If you are new to snowmobiling, you might have a lot of questions. You will have to find out where to ride, when you can ride, what sled you ought to buy, what sort ofsnowmobile shocks are right for you, and a whole lot more. What follows is a guide to some of the basics to get you started on your snowmobile adventures. From here you can keep going and be an expert by the end of the season.
Q: Where can I ride?
Anywhere you can find snow, you can probably find snowmobiling areas near by. It's pretty simple to find places to get started. Contacting local snowmobile organizations, clubs, or state forest or recreation departments is the quickest way to get started. Any of these can direct you to nearby trail areas.
You may want to start out with a guided tour on some well-groomed trails. You can even rent machines for such tours to get comfortable with the snowmobiling experience. If you are passed that point, you can find trail systems, back country riding areas, or longer trails. Make sure you don't get in over your head. Be careful not to overestimate your experience, and follow all safety rules. You can get maps of the areas you're riding from local visitors bureaus or chambers of commerce, and be sure to let someone know your plans before heading out so they know where to look if you don't come back in time.
Another thing to consider is joining one of the clubs in your area. North America has literally thousands of clubs spread across all of the Snowbelt regions. Find one in your area, and they will welcome you in. Most of these clubs do regular group rides, and many hold events year round. This is a great way to get to know the sport and meet others with the same interests. Who knows, maybe you'll meet your new best friend.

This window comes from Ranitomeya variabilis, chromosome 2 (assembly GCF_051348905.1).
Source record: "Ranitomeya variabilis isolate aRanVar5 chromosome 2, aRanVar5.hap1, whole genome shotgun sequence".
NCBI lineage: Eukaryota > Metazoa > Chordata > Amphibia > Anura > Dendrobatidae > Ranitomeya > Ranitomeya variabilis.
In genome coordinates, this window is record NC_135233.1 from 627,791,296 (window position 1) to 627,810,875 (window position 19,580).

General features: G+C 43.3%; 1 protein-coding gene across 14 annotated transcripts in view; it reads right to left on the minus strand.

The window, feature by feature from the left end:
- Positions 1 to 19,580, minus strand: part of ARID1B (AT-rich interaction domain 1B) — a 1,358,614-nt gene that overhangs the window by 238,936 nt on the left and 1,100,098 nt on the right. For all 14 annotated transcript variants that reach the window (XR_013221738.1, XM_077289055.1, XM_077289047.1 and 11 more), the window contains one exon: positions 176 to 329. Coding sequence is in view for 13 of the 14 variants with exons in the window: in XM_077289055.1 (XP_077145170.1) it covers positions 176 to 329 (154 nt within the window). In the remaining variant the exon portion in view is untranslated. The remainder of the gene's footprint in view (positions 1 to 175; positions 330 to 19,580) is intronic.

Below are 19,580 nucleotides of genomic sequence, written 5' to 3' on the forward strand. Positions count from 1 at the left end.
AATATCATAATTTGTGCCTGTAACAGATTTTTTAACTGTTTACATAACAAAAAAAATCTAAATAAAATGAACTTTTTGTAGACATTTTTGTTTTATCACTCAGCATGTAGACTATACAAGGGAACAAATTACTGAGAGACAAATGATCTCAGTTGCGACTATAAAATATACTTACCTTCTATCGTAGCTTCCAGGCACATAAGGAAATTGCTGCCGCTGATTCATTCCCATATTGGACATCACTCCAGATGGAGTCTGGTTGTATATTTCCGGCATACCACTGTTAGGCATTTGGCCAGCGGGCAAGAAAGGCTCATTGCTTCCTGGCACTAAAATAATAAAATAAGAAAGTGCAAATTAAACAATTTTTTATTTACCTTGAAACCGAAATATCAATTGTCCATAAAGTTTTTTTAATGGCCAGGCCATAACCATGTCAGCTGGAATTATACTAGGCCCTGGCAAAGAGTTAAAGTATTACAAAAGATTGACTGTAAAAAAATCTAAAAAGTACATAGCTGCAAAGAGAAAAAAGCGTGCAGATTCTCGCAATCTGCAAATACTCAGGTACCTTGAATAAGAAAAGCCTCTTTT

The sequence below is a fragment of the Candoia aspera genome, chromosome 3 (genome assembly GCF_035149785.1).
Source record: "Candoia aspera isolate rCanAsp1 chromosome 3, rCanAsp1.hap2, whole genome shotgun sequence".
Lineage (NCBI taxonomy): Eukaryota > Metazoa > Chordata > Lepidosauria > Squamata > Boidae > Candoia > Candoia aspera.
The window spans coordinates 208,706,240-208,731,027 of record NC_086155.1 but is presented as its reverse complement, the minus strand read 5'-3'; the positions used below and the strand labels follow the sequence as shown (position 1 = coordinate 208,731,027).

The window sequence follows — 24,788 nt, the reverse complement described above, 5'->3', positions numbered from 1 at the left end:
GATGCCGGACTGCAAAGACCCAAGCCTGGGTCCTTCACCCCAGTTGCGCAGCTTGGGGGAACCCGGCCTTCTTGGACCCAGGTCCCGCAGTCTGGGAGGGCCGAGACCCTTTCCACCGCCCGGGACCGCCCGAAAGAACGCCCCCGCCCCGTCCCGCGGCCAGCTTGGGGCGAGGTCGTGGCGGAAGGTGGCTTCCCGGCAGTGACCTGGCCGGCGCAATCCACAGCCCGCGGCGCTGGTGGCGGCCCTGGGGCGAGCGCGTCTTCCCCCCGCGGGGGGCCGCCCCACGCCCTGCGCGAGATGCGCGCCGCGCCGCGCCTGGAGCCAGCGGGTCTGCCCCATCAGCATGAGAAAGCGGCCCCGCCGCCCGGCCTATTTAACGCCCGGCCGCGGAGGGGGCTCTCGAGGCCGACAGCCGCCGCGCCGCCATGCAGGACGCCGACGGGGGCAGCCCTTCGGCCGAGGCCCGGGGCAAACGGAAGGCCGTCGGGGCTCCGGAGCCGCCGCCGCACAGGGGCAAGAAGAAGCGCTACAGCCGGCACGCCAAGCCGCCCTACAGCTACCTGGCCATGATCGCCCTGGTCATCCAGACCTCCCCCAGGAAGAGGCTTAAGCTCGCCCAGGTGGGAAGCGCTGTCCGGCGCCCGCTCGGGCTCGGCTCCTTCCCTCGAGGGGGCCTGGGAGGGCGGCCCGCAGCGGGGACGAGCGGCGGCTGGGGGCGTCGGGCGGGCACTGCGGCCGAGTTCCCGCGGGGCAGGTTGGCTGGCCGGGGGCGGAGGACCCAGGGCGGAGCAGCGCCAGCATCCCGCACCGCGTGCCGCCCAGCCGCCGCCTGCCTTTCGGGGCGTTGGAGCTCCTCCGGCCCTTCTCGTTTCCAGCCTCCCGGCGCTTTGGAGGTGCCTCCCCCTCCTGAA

Q: Do I need a license?
Some areas require successful completion of a safety class. Even if not required, these classes are recommended for all new riders. There may also be other restrictions, such as age. Requirements vary between states, so check locally with the Forest Service, Motor Vehicle Division, or snowmobile association for details.
There are also registration requirements for your sled. Again, these vary state to state, so you'll have to look into the details for your area. Typically your machine will have to meet safety and emissions guidelines, and sound tests as designated by the Society of Automotive Engineers. Many places carry heavy fines for violating sound standards. You can also face considerable fines for riding an unregistered vehicle. Some of the safety requirements you may need to meet are steering, snowmobile shocks, and breaks.
Q: What should I wear?
This can be one of the most important questions, but it can also too easily be ignored. Everyone knows how to dress warmly, so beginning riders don't always pay enough attention to this detail. In reality, dressing the wrong way can really ruin your experience.
The key to any cold weather sport is to dress in layers. You'll want to wear long johns or similar as a base. This will help you retain your own body heat, so your body won't have to work as hard to maintain it's temperature. A pair of pants and long sleeve shirt on top of that gives you something to wear while your driving to and from or when you head into a cabin for a break.
Wear good warm socks and boots that will keep your feet warm and dry. A pair of bibs (snow pants that go part way up your chest and back) are important for keeping snow from getting in under your coat--or down your pants! Of course you need a coat and gloves that will keep you both warm and dry. To top it off, so to speak, you'll need a helmet to keep you safe. Snowmobiling can be hard work, but if you get stuck in the snow, you'll sure be glad you dressed warm.